Are you worried your child has a problem with drugs or alcohol? If you’re concerned, chances are he or she may need help. The first step is always prevention–engaging your child to educate them about the dangers of alcohol or drug use. If you suspect that things have advanced beyond prevention, learn to recognize the signs, find help, and finally support your child as he or she moves through recovery.
Talk to your kids about drugs and alcohol
Your child needs your support to make it through adolescence sober. Acknowledging the temptations and peer pressure kids and teens face is instrumental in helping them overcome those challenges. Instead of ignoring an uncomfortable issue, use teachable moments to guide your child through danger.
Recognizing the signs of alcohol and drug abuse
If prevention has become a moot point, learn to recognize the signs. The National Council on Alcoholism and Drug Dependence educates parents about warning signs to be alert for. Some indicators include mood swings, drop in school performance, weight gain or loss, anger, and drastic behavior change.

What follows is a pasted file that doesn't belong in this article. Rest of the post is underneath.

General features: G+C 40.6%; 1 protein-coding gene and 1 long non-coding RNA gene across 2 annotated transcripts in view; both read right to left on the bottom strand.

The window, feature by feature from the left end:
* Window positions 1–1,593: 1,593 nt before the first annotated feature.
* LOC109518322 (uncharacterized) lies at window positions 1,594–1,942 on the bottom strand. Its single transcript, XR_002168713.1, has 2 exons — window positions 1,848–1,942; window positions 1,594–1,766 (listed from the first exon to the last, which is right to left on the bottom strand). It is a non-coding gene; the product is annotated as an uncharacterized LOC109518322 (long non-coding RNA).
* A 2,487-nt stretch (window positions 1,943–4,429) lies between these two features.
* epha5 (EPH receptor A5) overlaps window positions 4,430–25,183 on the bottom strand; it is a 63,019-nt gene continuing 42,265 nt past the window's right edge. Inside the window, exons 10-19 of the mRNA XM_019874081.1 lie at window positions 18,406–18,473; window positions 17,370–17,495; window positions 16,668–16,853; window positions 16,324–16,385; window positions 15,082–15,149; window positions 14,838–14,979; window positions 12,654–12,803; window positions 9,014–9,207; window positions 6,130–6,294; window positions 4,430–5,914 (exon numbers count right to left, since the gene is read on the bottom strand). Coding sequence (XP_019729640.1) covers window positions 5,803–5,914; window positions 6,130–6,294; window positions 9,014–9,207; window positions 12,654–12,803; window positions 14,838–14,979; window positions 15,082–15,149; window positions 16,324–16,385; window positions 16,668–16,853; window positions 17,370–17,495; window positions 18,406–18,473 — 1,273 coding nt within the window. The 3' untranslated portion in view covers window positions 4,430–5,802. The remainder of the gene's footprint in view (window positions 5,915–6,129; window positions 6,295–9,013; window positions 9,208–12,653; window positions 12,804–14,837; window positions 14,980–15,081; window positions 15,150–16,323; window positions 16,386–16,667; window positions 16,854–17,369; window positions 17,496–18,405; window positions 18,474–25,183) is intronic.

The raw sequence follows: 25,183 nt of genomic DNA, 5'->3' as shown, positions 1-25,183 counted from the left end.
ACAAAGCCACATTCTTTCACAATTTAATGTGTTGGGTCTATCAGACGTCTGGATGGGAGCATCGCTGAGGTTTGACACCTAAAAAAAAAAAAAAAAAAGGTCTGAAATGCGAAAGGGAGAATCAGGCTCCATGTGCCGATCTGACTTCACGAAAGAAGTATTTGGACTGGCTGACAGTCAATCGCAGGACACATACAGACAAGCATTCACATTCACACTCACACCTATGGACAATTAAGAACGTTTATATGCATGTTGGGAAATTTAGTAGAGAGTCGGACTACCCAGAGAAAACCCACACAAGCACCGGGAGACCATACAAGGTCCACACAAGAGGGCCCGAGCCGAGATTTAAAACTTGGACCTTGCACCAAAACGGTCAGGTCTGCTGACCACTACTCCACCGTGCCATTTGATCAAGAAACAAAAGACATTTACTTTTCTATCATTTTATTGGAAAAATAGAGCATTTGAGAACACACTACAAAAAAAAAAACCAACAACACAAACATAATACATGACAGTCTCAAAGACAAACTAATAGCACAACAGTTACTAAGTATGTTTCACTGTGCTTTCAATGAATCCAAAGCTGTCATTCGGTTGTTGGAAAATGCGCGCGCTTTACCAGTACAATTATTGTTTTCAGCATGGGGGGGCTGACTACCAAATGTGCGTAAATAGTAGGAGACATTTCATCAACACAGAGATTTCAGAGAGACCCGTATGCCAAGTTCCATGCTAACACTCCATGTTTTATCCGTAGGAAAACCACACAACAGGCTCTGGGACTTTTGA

Once you’ve determined your child is drinking or drugging, it’s time to get help for yourself and your teen. One option is to stage an intervention. It’s definitely not recommended to do this alone, as the guidance of trained professionals can help support successful outcomes. Be prepared, be loving, and be firm. This is your child’s life at stake.
Supporting your child in recovery
If your family doesn’t have a history of addiction, you may not be aware that recovery is a life-long process. Your child will need familial support during the return to school and the long future beyond. Be aware that you play a key role in your child’s support system. Encourage attendance at recovery-based meetings, a healthy lifestyle, and open communication.
If you need help or guidance, contact the Pat Moore Foundation 24/7 online or phone and begin to help your child heal.